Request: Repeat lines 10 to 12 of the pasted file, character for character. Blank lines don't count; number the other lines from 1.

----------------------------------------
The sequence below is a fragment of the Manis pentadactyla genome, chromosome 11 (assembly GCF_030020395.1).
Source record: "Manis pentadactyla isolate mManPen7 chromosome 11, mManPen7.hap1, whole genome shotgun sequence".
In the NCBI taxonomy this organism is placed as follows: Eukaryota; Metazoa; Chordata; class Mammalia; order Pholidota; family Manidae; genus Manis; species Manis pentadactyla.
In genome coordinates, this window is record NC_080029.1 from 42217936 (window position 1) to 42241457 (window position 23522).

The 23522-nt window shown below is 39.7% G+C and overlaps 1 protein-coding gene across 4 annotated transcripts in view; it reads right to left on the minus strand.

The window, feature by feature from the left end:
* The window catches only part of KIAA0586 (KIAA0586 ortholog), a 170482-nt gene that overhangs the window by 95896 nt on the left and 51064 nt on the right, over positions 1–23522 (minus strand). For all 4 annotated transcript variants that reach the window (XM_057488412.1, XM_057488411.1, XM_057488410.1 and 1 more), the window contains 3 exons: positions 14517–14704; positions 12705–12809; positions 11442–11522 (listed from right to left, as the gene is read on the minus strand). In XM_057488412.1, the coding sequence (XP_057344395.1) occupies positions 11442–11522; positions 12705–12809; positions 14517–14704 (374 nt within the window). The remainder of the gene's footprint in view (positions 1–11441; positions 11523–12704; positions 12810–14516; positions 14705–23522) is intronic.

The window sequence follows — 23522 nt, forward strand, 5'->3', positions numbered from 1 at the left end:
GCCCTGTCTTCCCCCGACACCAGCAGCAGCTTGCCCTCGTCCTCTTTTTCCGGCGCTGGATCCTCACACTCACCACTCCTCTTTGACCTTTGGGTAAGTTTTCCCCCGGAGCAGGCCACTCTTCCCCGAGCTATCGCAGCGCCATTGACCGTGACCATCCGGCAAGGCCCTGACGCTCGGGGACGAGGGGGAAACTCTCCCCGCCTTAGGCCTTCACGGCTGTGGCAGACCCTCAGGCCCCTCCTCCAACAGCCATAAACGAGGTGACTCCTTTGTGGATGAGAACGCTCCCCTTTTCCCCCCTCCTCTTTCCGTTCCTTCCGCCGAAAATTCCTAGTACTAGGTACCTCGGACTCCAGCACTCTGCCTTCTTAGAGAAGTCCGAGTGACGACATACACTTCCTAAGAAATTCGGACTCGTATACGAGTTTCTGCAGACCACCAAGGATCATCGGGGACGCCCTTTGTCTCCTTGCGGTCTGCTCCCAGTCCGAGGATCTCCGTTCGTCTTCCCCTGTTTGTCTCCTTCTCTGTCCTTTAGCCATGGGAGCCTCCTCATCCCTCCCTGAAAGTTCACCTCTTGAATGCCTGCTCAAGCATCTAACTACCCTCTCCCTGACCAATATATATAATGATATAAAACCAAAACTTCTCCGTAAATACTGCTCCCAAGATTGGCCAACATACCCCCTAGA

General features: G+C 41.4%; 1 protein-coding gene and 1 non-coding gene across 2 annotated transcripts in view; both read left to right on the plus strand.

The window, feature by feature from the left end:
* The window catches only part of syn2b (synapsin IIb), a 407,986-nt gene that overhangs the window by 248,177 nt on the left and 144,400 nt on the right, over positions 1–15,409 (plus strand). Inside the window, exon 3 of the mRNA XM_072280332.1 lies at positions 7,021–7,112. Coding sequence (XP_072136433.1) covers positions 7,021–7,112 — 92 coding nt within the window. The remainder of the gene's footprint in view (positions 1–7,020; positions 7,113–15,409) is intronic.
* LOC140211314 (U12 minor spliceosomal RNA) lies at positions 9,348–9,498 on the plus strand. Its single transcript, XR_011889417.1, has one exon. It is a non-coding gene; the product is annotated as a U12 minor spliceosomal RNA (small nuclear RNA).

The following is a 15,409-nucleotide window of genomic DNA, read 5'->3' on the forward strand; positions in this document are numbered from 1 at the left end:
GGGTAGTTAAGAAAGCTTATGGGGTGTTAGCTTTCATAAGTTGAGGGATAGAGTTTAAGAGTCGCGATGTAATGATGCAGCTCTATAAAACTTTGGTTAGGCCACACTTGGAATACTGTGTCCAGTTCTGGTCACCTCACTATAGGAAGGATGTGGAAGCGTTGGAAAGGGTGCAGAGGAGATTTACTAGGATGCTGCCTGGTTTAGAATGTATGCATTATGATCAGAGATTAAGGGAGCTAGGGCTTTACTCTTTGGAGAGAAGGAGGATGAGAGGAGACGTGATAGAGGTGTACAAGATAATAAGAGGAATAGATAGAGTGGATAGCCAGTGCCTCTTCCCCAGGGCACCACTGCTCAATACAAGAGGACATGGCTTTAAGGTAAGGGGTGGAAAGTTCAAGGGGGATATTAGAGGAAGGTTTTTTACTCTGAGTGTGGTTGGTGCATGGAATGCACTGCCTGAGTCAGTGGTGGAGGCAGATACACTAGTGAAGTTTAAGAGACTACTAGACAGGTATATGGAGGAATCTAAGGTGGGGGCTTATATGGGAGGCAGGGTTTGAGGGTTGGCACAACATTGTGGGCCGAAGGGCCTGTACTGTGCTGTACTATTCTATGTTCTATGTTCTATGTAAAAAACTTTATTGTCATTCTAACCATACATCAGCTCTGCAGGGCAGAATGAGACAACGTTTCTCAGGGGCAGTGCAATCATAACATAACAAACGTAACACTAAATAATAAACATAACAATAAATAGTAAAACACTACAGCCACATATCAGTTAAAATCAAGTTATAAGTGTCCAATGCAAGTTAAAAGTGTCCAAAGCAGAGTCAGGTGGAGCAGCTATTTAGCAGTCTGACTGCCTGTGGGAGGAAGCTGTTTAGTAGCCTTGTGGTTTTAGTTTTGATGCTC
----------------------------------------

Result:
General features: G+C 41.4%; 1 protein-coding gene and 1 non-coding gene across 2 annotated transcripts in view; both read left to right on the plus strand.

The window, feature by feature from the left end:
* The window catches only part of syn2b (synapsin IIb), a 407,986-nt gene that overhangs the window by 248,177 nt on the left and 144,400 nt on the right, over positions 1–15,409 (plus strand). Inside the window, exon 3 of the mRNA XM_072280332.1 lies at positions 7,021–7,112. Coding sequence (XP_072136433.1) covers positions 7,021–7,112 — 92 coding nt within the window. The remainder of the gene's footprint in view (positions 1–7,020; positions 7,113–15,409) is intronic.